Fifty years of Foreign Affairs: friends and foes in Canberra
14 Dec 2020|

Nobody wants to pay for good foreign policy, but everybody pays for bad foreign policy.

Join that truth to a reality that rules the public service tribes of Canberra: your foes must also be your friends.

The friend–foe fact is formed by a fundamental force of politics and bureaucracy. In Canberra, as in any capital, a dollar can be spent only once. The opportunity-cost law means the government—every day in every way—must choose. What do we really want to pay for? Power and policy push and pull the purse.

While everybody would prefer good foreign policy, they often choose to buy something else. That explains many of the travails of the 50-year journey since November 1970, when External Affairs took on the name Foreign Affairs to serve the new Australia that was emerging for a new era.

The Department of Foreign Affairs and Trade has grown into a great department with an anaemia problem. The anaemia issues are all about Canberra, as the Lowy Institute noted in its 2011 ‘diplomatic disrepair’ study:

DFAT lacks a vocal constituency and has few friends inside Cabinet. DFAT is good at persuading other governments to do things but hopeless at persuading its own government to give it anything like the resources it needs. It needs to employ in Australia some of the skills it uses overseas to knit together coalitions in support of interests.

Sympathy, please, for the pressures DFAT faces in creating Canberra constituency coalitions. The structural forces growing and pressing against the department over those 50 years are formidable.

Tectonic shifts have remade Canberra’s political and bureaucratic mountains, aided by all that has changed in the world beyond Australia:

  • the evolution and empowerment of Australia’s presidential prime minister
  • the birth of ministerial minders
  • public service managerialism
  • Canberra’s national security system—and mindset—in the 21st century
  • globalisation and the digital era: every government department has its own bit of foreign policy
  • political choices: Australia’s two parties of government—the Liberals and Labor—often buy something other than good foreign policy. Plus, important bits of the Liberal Party have an ambivalent view of DFAT fed by ideological hostility.

Top of the list is the evolution of Australia’s ‘presidential’ prime minister, a process of growth and empowerment that’s also about 50 years old. The life of Foreign Affairs has run in parallel with prime ministers becoming presidential, causing profound changes in the department’s ambit and ambitions.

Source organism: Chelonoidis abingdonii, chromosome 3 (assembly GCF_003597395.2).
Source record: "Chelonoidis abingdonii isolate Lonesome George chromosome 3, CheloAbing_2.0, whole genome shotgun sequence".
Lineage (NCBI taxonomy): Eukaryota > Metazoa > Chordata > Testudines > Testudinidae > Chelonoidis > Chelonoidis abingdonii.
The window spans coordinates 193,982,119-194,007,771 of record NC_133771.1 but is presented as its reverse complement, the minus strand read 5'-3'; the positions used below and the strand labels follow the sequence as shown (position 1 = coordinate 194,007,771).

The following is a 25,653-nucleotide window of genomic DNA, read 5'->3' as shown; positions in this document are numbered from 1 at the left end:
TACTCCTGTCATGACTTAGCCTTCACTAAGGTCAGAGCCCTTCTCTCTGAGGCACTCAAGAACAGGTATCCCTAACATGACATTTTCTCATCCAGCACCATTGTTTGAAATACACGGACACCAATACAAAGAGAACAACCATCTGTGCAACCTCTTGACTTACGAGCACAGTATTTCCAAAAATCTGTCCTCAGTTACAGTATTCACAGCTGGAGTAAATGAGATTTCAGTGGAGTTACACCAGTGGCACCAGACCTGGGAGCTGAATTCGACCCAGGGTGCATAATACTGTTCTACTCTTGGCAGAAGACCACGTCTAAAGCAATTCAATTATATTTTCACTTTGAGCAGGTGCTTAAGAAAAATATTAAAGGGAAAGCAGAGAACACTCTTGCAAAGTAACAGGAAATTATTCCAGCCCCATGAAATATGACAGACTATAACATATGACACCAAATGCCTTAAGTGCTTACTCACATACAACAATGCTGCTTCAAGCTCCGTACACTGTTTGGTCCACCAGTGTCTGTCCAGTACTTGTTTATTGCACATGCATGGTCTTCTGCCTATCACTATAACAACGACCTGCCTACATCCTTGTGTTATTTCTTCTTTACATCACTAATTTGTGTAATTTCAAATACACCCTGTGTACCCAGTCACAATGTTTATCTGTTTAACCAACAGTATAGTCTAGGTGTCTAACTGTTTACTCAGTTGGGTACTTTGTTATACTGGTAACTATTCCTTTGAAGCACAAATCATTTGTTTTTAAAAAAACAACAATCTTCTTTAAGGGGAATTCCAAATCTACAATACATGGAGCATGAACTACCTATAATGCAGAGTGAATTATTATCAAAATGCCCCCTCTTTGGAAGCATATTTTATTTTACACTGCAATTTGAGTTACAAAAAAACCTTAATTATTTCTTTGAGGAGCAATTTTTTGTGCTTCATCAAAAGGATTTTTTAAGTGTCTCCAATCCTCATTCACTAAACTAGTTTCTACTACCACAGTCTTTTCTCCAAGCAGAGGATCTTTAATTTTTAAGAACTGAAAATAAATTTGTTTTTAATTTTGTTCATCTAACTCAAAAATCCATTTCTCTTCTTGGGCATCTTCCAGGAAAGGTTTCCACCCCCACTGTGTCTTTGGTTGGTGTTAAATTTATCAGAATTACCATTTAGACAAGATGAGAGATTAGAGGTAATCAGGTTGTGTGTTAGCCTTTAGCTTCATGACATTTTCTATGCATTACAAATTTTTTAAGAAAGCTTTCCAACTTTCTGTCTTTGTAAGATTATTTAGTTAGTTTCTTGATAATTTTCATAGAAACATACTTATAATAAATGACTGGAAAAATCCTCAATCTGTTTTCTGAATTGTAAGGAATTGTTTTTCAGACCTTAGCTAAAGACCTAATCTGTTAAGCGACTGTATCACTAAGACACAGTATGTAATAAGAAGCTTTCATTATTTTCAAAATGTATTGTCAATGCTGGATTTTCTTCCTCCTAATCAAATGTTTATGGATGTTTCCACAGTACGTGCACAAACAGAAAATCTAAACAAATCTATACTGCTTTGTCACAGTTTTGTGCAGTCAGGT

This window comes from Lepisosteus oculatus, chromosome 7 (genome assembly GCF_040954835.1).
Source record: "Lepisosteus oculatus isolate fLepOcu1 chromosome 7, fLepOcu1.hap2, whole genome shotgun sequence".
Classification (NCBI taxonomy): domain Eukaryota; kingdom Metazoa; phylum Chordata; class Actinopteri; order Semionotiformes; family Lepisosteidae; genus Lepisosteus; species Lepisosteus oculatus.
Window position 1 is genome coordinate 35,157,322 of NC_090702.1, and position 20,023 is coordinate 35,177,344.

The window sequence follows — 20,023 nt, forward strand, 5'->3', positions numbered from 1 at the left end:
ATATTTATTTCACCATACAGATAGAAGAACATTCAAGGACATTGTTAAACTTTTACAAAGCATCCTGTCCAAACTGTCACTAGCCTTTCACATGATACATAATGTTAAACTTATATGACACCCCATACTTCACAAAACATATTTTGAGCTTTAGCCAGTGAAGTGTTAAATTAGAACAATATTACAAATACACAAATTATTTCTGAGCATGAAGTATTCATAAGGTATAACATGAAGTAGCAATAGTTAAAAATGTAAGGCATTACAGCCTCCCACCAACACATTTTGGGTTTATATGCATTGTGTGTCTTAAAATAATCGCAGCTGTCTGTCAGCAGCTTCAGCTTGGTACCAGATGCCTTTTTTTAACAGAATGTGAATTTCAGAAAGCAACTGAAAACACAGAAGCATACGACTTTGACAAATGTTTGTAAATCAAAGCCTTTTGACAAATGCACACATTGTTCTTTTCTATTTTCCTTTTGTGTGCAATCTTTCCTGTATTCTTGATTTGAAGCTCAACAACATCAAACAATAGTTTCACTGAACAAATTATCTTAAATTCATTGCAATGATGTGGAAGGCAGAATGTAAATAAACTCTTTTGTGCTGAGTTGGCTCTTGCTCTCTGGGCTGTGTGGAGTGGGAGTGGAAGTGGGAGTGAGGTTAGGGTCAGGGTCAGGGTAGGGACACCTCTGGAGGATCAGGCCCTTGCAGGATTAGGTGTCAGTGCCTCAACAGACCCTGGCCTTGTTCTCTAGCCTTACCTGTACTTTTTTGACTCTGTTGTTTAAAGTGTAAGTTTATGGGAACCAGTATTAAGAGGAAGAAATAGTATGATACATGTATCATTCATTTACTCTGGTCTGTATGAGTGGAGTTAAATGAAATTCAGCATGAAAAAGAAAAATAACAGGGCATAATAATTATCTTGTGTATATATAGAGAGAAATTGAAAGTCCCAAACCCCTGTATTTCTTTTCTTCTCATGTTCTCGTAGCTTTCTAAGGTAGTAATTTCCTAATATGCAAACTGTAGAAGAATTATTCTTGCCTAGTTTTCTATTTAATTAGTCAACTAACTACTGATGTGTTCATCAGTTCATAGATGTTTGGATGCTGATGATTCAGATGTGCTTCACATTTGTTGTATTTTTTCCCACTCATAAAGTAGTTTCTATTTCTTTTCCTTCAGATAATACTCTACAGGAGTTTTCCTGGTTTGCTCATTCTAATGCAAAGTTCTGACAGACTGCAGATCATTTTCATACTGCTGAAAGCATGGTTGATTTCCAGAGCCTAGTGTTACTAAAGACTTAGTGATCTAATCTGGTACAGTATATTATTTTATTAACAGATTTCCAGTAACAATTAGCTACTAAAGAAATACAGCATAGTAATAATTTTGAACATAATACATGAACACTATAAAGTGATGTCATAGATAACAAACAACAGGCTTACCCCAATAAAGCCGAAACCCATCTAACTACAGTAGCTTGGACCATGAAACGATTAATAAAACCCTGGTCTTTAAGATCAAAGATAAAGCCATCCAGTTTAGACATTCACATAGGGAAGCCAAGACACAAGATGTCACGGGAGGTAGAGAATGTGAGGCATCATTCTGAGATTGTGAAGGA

The presidential graft onto Oz politics has many domestic dimensions, but it’s especially strong in the way Australia now does international relations.

Australia’s first modern foreign policy president was Gough Whitlam. To do it himself, Whitlam also served as foreign minister for the first year of his prime ministership (5 December 1972 – 6 November 1973).

When Malcolm Fraser took over as PM in 1975, the international division of the PM’s department was a gentle, small place that worried about the Commonwealth and acted as a post office. Fraser started to build muscle and money by creating the peak intelligence body, the Office of National Assessments, now the Office of National Intelligence.

The bulking and broadening reached a significant peak with John Howard’s creation of the national security committee (NSC) of cabinet in 1996, the same year DFAT moved into its specially built HQ, the R.G. Casey building.

Symbolism and power were moving in different directions. The Casey building expresses DFAT’s place as a great department of state; the NSC points to how money, influence and importance headed elsewhere.

With cabinet’s budget razor gang (the expenditure review committee) the NSC is at the centre of government—so foreign policy still has a seat at the big table. The prime minister chairs the NSC, while the secretary of the PM’s department chairs the secretaries’ committee on national security.

Writing in 2012 about the impact of presidential foreign policy, Michael Wesley commented that the PM’s department exercised ‘much greater influence on the policy-making system, injecting perspectives and preferences, convening and shaping broad policy frameworks, and closely controlling the pace of policy development and ministerial advice’.

Extra presidential steroids went into Canberra’s water in the move from the old to the new parliament building in 1988. In the cramped old parliament, there was no room for a big presidential court. The lines from small ministerial offices to Canberra departments were short and tight. The bureaucracy had a stronger grip than exists today.

Moving into the new parliament allowed the creation of an executive wing at the rear of the building—the Canberra version of the White House West Wing.

DFAT now has long experience of serving a presidential PM. When relations between the prime minister and foreign minister are good, the system can deliver strong results.

Other elements of Canberra’s tectonic shifts, though, have clearly sapped rather than served Foreign Affairs. To be continued …